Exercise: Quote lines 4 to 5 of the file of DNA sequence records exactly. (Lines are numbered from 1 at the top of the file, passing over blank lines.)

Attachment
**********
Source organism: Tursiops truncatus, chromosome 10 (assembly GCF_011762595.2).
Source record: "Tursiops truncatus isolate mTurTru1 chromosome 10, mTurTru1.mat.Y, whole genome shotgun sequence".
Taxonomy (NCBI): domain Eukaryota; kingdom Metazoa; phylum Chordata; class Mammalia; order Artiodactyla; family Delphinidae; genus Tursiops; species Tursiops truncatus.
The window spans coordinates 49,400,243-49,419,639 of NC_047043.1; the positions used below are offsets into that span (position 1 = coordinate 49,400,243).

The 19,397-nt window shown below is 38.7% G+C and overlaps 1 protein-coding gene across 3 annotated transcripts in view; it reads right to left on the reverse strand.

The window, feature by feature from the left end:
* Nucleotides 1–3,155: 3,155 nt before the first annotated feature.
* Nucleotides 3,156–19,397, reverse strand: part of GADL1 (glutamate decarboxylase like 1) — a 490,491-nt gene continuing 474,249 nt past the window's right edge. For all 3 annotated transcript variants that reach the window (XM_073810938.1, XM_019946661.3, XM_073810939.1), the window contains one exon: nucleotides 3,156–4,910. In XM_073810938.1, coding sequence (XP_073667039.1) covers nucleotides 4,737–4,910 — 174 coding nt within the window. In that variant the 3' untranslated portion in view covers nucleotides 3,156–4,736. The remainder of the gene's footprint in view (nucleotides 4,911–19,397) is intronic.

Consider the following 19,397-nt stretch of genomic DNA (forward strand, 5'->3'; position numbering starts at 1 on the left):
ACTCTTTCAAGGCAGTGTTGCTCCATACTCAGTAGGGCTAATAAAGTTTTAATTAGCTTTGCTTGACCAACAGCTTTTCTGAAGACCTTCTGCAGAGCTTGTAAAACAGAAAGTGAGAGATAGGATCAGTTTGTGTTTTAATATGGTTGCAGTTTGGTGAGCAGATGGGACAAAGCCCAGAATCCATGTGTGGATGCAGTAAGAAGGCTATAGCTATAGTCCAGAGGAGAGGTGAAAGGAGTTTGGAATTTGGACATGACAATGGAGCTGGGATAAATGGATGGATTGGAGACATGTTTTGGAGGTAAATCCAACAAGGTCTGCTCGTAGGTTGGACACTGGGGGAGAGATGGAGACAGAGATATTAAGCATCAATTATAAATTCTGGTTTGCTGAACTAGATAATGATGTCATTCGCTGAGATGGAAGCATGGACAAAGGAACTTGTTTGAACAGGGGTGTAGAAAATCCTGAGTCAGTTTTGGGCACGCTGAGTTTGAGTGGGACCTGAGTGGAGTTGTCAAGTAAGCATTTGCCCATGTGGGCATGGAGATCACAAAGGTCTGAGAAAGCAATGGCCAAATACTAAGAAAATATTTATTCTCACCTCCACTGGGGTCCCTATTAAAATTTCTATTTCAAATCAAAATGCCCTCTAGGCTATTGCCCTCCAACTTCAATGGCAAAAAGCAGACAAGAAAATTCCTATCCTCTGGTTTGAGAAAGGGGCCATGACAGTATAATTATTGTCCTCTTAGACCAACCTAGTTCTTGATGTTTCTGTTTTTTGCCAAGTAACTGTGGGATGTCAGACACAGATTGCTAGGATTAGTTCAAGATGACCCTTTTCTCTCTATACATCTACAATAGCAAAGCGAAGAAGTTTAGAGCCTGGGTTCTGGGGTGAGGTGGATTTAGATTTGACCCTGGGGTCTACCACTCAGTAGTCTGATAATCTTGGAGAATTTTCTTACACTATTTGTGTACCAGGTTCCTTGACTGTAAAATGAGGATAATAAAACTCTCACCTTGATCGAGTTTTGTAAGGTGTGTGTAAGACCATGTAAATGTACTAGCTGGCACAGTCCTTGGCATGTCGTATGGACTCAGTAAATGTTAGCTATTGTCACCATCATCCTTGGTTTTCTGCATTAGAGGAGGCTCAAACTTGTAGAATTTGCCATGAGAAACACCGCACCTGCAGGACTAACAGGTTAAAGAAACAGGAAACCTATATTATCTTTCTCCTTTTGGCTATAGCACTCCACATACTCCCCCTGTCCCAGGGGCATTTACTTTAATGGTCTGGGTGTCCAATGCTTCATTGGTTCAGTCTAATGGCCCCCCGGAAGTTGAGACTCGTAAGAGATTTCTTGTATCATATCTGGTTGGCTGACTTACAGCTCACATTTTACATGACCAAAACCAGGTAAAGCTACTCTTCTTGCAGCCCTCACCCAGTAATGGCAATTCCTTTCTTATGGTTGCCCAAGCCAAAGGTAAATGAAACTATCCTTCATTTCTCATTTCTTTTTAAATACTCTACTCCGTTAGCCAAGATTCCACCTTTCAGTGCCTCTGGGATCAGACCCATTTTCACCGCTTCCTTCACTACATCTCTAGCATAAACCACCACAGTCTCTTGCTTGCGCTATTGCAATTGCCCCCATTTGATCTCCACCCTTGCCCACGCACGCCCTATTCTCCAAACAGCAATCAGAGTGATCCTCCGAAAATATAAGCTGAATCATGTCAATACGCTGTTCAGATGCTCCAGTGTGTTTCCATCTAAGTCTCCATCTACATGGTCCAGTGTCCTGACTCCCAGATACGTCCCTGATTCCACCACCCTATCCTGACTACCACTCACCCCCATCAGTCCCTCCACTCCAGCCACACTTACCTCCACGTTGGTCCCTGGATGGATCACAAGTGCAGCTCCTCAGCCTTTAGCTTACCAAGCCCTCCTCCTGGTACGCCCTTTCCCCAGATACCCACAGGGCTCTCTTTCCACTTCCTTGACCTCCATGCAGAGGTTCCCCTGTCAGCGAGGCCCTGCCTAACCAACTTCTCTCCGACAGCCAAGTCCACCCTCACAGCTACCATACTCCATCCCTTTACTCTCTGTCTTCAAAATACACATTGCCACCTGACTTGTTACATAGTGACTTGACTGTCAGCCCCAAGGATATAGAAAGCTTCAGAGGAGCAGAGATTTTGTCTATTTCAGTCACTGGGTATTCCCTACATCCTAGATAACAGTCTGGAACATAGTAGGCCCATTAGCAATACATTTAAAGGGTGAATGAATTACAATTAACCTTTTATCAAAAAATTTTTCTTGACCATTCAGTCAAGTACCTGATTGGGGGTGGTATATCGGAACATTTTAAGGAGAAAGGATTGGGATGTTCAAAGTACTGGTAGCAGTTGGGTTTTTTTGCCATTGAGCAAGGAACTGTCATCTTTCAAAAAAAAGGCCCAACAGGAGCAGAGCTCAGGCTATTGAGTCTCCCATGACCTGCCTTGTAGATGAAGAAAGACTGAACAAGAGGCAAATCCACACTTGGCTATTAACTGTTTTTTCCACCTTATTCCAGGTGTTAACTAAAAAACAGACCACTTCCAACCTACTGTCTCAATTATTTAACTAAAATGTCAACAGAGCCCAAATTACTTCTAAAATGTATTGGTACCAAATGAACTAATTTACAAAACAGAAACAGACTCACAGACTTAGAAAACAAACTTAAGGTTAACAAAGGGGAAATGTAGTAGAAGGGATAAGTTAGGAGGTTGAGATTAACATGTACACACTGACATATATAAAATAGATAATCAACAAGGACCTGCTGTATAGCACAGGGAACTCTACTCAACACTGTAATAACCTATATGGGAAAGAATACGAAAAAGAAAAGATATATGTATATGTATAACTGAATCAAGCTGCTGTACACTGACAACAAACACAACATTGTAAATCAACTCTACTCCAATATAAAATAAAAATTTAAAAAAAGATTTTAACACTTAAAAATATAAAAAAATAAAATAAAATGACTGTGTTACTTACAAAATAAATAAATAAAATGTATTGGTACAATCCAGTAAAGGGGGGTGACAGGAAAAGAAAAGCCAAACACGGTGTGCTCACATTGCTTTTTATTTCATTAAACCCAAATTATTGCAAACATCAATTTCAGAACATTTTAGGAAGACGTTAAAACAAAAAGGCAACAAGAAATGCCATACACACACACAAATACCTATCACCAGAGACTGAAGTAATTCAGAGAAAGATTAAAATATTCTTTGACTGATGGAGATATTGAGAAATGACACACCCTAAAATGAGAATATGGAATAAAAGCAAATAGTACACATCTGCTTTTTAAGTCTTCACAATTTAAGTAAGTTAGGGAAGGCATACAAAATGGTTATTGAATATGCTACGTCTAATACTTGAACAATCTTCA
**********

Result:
The window spans coordinates 49,400,243-49,419,639 of NC_047043.1; the positions used below are offsets into that span (position 1 = coordinate 49,400,243).

The 19,397-nt window shown below is 38.7% G+C and overlaps 1 protein-coding gene across 3 annotated transcripts in view; it reads right to left on the reverse strand.